The Y2K Bug Simulator partially mimics one of the potential y2k failures that could (and did) affect some systems after December 31, 1999. The specific failure it mimics is one which typically occurred in systems where years were represented using two digits rather than four. Thus, in an affected system, the day after December 31, 1999 might be rendered as January 1, 1900 (in this scenario, only the last two digits of the year roll over, the first two are hard-coded as "19").
The bug that this plugin mimics was certainly not the only y2k bug, nor, arguably, a terribly significant one. It is, however, perhaps the most aesthetically interesting. The effect of this plugin on WordPress is to change 20xx dates into 19xx dates across page titles, posts, and comments, as well as archives and calendars.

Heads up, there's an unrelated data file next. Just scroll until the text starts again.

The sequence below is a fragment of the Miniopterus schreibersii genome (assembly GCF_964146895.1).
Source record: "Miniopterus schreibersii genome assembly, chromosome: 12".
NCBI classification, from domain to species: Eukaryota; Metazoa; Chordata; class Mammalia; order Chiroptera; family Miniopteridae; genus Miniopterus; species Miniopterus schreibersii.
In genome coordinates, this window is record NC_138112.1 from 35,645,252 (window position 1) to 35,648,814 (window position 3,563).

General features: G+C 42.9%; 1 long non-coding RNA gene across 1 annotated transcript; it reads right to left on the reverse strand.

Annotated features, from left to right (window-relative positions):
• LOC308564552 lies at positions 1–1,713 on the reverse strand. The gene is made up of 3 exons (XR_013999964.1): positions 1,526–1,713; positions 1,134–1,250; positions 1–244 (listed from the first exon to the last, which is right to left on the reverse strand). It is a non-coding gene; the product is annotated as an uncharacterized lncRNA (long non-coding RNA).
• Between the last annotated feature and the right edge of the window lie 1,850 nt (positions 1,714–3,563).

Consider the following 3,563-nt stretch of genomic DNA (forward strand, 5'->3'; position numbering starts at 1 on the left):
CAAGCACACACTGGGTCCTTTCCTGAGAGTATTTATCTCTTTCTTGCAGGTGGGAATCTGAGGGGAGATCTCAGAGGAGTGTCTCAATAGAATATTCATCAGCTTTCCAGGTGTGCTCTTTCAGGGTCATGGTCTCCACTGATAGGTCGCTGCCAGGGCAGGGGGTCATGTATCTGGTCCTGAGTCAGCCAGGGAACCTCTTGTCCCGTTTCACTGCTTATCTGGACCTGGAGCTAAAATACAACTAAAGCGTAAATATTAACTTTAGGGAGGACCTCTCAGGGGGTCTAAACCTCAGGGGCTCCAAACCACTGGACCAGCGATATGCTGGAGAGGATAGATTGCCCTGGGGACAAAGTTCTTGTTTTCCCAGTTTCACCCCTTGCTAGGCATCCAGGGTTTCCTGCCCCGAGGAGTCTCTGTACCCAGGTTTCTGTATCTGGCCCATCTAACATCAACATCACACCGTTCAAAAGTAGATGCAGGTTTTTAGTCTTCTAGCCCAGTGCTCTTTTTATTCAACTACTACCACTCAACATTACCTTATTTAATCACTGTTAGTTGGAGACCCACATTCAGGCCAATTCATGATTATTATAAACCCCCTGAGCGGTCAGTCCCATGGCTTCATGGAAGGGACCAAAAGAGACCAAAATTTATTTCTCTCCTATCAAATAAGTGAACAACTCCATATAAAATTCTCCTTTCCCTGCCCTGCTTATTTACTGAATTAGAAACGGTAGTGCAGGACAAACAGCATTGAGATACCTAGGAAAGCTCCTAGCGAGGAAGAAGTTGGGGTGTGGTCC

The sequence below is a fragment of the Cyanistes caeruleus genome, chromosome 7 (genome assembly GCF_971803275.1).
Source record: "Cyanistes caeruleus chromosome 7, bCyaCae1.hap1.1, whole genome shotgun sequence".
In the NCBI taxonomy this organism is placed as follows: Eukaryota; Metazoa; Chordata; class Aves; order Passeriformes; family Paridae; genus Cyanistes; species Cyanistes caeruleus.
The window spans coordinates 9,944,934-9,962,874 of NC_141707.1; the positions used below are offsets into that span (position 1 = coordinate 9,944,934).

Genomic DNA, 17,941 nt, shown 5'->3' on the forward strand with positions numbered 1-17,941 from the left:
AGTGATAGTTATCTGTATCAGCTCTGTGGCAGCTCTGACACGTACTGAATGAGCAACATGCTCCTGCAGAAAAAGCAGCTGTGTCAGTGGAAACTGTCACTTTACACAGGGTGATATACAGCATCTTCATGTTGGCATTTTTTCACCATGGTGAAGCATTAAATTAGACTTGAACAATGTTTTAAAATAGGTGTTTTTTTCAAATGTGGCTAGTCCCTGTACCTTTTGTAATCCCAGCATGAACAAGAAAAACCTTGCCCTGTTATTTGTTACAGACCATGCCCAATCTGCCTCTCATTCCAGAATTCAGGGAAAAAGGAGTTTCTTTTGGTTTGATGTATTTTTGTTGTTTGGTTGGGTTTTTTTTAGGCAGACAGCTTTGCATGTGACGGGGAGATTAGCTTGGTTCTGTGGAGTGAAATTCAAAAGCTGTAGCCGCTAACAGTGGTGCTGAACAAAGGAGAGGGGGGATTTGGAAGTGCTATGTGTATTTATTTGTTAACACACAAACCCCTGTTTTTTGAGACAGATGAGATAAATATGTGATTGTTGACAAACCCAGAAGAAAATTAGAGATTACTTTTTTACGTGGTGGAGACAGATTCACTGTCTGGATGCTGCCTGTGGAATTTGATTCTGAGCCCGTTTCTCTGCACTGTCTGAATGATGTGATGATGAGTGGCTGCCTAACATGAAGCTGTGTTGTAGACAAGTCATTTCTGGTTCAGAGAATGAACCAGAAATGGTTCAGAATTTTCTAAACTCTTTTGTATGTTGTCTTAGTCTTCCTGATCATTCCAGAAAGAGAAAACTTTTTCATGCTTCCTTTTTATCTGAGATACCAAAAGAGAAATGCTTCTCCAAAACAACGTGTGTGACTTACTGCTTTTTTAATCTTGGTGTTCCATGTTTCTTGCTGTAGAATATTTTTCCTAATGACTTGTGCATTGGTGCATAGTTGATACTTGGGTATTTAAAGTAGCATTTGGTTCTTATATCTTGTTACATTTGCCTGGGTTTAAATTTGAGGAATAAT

Some things to note:
- By default, on initial activation following install, only admin-level users will see the effects of the plugin. This can be opened to all users, including non-logged ones, through the new Y2K settings page (new in 1.2).
- The date modification occurs immediately after the plugin is installed and activated. It disappears immediately after the plugin is deactivated/uninstalled.
- The change is at the presentation layer only. This means, among other things, that all stored site content and data remain unchanged. Moreover, site navigation is not affected. If you click on a link to a post identified as being from February 14, 1914, it will bring you to the post for February 14, 2014 (but still say 1914).
- Internal date references are not affected. If you create a post/add a comment while the plugin is active, that content will not be stored with the modified date, but with the actual date, and will show that date when the plugin is deactivated/uninstalled.
- Any plugins/templates/other content that do not utilize WordPress core functions for date presentation will not have their dates modified.